A popular Christmas movie, A Christmas Story, has a humorous repeating theme. “You’ll shoot your eye out.” I always thought I didn’t like the movie for its stupid leg lamp or the way it makes parents look like idiots, but a memory from my childhood revealed to me that my animosity goes deeper than fishnet stockings on the end table. Looking at it through a kid’s eye reveals much.
Victorville, California. 1979. My parents bought a piece of land with a tiny and dilapidated cinder brick house on it. Dad and I spent hours out there, removing trash, sweeping rubble—working, okay? We worked and man, it was hot and miserable. Victorville is to hot as North Pole is to cold (continuing with the whole Christmas theme here).
Being in the desert also includes things like scorpions (squish them suckers), rattlesnakes (shoot them slitherers), and the constant appearance of a red hourglass on the underbelly of a black spider. Can’t tell you how many of those things tried to make my mom one. Yes, that’s poetic license. Contrary to their reputation, black widows aren’t nearly as poisonous as people think. I didn’t know that then. This is important information right here.
I had a pellet gun.
So, when not working, I’d line up Dad’s beer cans on a log outside. Don’t ask how a log appeared in a place with no trees. These things defy explanation sometimes. I had a pretty good aim. Could hit a can, every time, at quite a distance. Dad often had to run to the store for something. Looking back, it was probably more beer so I’d have more cans to shoot.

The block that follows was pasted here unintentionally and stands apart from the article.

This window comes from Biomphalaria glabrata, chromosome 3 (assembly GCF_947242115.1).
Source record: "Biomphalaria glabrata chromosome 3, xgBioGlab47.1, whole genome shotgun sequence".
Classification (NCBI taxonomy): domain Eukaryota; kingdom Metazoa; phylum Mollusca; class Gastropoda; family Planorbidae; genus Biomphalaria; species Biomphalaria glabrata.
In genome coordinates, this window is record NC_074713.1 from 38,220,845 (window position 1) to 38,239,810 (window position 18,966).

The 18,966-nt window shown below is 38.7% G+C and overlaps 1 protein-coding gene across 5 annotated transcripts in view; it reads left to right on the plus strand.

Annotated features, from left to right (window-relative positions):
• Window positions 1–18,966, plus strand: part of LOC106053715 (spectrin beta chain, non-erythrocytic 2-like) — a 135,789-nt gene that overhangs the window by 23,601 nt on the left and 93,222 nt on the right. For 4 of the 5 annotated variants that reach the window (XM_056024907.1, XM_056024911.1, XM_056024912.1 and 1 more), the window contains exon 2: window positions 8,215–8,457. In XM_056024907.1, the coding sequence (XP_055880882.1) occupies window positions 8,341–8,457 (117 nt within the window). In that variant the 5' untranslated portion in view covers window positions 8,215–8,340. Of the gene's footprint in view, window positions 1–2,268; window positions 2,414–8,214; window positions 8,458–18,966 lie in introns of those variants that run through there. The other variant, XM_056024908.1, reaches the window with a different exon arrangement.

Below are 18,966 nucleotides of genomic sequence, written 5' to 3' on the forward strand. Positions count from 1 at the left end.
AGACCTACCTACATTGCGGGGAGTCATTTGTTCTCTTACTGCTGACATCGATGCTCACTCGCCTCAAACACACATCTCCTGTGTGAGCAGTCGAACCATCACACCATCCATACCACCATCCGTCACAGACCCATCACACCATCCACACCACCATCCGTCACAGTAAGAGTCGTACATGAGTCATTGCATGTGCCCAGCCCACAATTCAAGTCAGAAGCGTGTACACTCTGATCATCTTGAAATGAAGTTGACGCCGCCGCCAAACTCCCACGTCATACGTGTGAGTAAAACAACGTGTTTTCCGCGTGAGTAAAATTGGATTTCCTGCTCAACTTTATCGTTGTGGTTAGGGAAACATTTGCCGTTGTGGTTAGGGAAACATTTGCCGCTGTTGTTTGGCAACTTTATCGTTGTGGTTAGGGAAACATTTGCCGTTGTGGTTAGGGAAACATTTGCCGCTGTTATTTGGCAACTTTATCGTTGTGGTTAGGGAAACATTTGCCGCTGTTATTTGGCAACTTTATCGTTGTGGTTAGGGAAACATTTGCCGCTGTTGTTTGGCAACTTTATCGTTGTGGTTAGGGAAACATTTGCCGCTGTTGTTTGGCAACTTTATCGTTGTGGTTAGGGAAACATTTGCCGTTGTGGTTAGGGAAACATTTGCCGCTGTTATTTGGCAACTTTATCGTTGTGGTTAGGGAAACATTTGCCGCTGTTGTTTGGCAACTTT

Well, that would have been my excuse anyway.
I was supposed to leave things alone while he was gone. That way, if I got bit by something, he’d be there to cut off the offending limb. Yes, that’s how I imagined it as a kid. Knowing my dad, it’s not that far from reality. I can see him with a carving knife, waving it over a blazing fire to cauterize the wound he’d make as he sliced off a snake-bitten hand. I digress.
So, I’d shoot cans while he was gone—shoot ‘em until there wasn’t much left to shoot.
Again, the whole thing through a kid’s eye.
Look, I’d been given all the safety lessons that kids of the ’70s got. I knew not to point a gun at people, at my foot, or too close to a solid object. Back then, we didn’t wear earplugs or goggles. We’d have laughed if anyone suggested it. I mean, I rode in the back of our ’63 Ford Ranchero pickup from home to this place…on the wheel well! It’s how we rolled—literally.
But, because I’m me, eventually it happened.
Temptation to stupid behavior. I bit. A black widow crawled across that log. I aimed. Why I didn’t just step forward and smash that sucker with my foot, only God knows. It paused. I stepped closer—just to make sure I wouldn’t miss, you understand. Nice and close—only about 3 feet away.
In the split second between the moment I pulled the trigger and the moment the pellet whizzed past my eye close enough to leave a friction burn, I realized the stupidity of my action. I clutched my face, feeling the burn, and raced for water. No blood. Not through this kid’s eye… not this time.
I returned a minute later. Only a bent, spindly leg remained of the critter who had nearly cost me an eye.
I never did tell Dad about that. Yeah. Those parents in that stupid movie had it just about right.
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